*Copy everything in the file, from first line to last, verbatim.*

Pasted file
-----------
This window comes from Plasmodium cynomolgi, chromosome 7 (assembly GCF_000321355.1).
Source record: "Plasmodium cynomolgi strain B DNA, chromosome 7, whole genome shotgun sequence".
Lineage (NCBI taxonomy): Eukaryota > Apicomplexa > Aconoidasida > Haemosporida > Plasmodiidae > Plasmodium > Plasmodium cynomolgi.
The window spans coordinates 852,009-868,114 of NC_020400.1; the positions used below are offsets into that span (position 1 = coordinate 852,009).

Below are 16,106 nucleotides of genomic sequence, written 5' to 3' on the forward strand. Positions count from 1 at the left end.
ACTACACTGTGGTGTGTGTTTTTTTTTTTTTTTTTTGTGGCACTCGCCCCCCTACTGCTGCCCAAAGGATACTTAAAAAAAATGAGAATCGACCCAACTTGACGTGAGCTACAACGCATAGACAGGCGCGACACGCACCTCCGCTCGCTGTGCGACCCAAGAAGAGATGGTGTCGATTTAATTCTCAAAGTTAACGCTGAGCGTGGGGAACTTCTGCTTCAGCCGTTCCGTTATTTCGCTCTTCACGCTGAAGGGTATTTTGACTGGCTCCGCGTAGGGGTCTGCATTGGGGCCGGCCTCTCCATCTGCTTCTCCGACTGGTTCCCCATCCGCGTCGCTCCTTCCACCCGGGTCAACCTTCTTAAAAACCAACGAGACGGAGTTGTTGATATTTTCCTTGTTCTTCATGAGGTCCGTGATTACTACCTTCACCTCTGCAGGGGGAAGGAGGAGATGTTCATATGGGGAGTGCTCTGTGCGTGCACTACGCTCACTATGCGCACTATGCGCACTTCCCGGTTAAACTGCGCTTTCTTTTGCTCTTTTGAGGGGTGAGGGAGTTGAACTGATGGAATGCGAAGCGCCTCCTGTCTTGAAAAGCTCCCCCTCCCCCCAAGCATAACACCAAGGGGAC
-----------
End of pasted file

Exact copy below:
This window comes from Plasmodium cynomolgi, chromosome 7 (assembly GCF_000321355.1).
Source record: "Plasmodium cynomolgi strain B DNA, chromosome 7, whole genome shotgun sequence".
Lineage (NCBI taxonomy): Eukaryota > Apicomplexa > Aconoidasida > Haemosporida > Plasmodiidae > Plasmodium > Plasmodium cynomolgi.
The window spans coordinates 852,009-868,114 of NC_020400.1; the positions used below are offsets into that span (position 1 = coordinate 852,009).

Below are 16,106 nucleotides of genomic sequence, written 5' to 3' on the forward strand. Positions count from 1 at the left end.
ACTACACTGTGGTGTGTGTTTTTTTTTTTTTTTTTTGTGGCACTCGCCCCCCTACTGCTGCCCAAAGGATACTTAAAAAAAATGAGAATCGACCCAACTTGACGTGAGCTACAACGCATAGACAGGCGCGACACGCACCTCCGCTCGCTGTGCGACCCAAGAAGAGATGGTGTCGATTTAATTCTCAAAGTTAACGCTGAGCGTGGGGAACTTCTGCTTCAGCCGTTCCGTTATTTCGCTCTTCACGCTGAAGGGTATTTTGACTGGCTCCGCGTAGGGGTCTGCATTGGGGCCGGCCTCTCCATCTGCTTCTCCGACTGGTTCCCCATCCGCGTCGCTCCTTCCACCCGGGTCAACCTTCTTAAAAACCAACGAGACGGAGTTGTTGATATTTTCCTTGTTCTTCATGAGGTCCGTGATTACTACCTTCACCTCTGCAGGGGGAAGGAGGAGATGTTCATATGGGGAGTGCTCTGTGCGTGCACTACGCTCACTATGCGCACTATGCGCACTTCCCGGTTAAACTGCGCTTTCTTTTGCTCTTTTGAGGGGTGAGGGAGTTGAACTGATGGAATGCGAAGCGCCTCCTGTCTTGAAAAGCTCCCCCTCCCCCCAAGCATAACACCAAGGGGAC